There’s no choice for it, but to make sure we enjoy the rest of the day by avoiding the Pacer and so that’s what we do. The day then actually becomes a pleasant reminder that rail travel really is quite nice if you’re not in a hurry or crammed in on some commuter service into London. Sitting back, watching the world go by – as well as mawkishly peeking into other people’s back gardens – is really quite satisfying. And that has us thinking about Motorail and possibilities for the future.
However, for now, it’s back to the MINI Coupé and a quick dash back down to the crowded and unfriendly south. First thoughts? Aside from being a huge contrast to those Pacers? Well, back on the M1 and on the lit stretches, we’re still not sure if the constant slowing down and speeding up of other drivers while they take a look at the MINI is a good thing or not. On the whole, we think it is – it proves that many people out there do care about cars and aren’t afraid to show their curiosity. In time, as more MINI Coupés get out there, things might change – so buy one now if you’re craving attention!
Anyway, before we plunge back down the M1, it’s time for some more fun in the Peak District, and some of England’s finest roads. Once again, the go kart-like MINI can’t fail to raise a smile although, as the roads get rougher, the stiff suspension set-up sometimes gets confused by the worst of those inevitable irregularities. Once you mix some rain into the equation, keeping things on the straight and narrow becomes a real challenge. Clearly, it’s a little too stiff for these conditions and the thought is hard to shake – a standard MINI would be quicker on its more compliant spring/damper set-up. Still, it’s most definitely fun.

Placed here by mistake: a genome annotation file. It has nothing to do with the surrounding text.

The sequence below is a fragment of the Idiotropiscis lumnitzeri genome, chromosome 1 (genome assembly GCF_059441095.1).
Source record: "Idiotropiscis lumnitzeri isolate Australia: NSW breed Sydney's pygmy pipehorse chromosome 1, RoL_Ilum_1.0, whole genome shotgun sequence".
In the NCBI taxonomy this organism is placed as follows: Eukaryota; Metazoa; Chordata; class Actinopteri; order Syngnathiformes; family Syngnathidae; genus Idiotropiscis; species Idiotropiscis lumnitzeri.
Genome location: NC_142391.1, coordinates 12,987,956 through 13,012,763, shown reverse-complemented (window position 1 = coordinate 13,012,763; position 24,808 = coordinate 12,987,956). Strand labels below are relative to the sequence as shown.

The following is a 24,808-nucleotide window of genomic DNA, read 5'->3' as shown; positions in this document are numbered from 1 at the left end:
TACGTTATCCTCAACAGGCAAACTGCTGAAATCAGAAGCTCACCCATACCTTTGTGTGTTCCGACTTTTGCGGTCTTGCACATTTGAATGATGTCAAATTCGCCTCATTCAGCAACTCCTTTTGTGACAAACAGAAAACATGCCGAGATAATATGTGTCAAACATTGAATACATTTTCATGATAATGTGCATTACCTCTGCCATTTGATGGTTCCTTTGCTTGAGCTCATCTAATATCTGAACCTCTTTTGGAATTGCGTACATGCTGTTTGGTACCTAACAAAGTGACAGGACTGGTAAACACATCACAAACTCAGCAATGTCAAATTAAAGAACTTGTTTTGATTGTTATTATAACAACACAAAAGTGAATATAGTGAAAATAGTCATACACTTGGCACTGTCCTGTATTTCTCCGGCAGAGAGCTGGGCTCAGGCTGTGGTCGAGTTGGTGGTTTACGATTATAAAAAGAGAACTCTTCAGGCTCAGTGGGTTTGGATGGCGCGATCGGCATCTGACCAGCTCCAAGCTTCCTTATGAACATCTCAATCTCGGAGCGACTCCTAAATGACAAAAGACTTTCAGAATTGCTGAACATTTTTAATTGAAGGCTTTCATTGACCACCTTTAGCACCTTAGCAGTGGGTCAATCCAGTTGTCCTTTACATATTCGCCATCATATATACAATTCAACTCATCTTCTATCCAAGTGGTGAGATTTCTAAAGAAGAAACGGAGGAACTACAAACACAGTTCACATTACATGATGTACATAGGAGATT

Time waits for no man, though, and it’s soon time to leave the hills and get back onto the dreaded M1. The miles roll by and that gives us a little more time to ponder the day. Would we choose to ride on a Pacer again? Not on your nelly… not unless the alternative was walking and, even then, the decision would be tough. However, as for the MINI Coupé – we loved its irreverence and sheer exuberance but, truth be told, it’s not different enough – styling aside – from the hatchback. It’s a case of original is best – but we admire the thinking behind its conception and the sheer fact it exists. Unlike that bloody awful rail-bus…
Is the Editor of the Parkers website and price guide, formerly editor of Classic Car Weekly, and launch editor/creator of Modern Classics magazine. Has contributed to various motoring titles including Octane, Practical Classics, Evo, Honest John, CAR magazine, Autocar, Pistonheads, Diesel Car, Practical Performance Car, Performance French Car, Car Mechanics, Jaguar World Monthly, MG Enthusiast, Modern MINI, Practical Classics, Fifth Gear Website, Radio 4, and the the Motoring Independent...
Likes 'conditionally challenged' motors and taking them on unfeasible adventures all across Europe.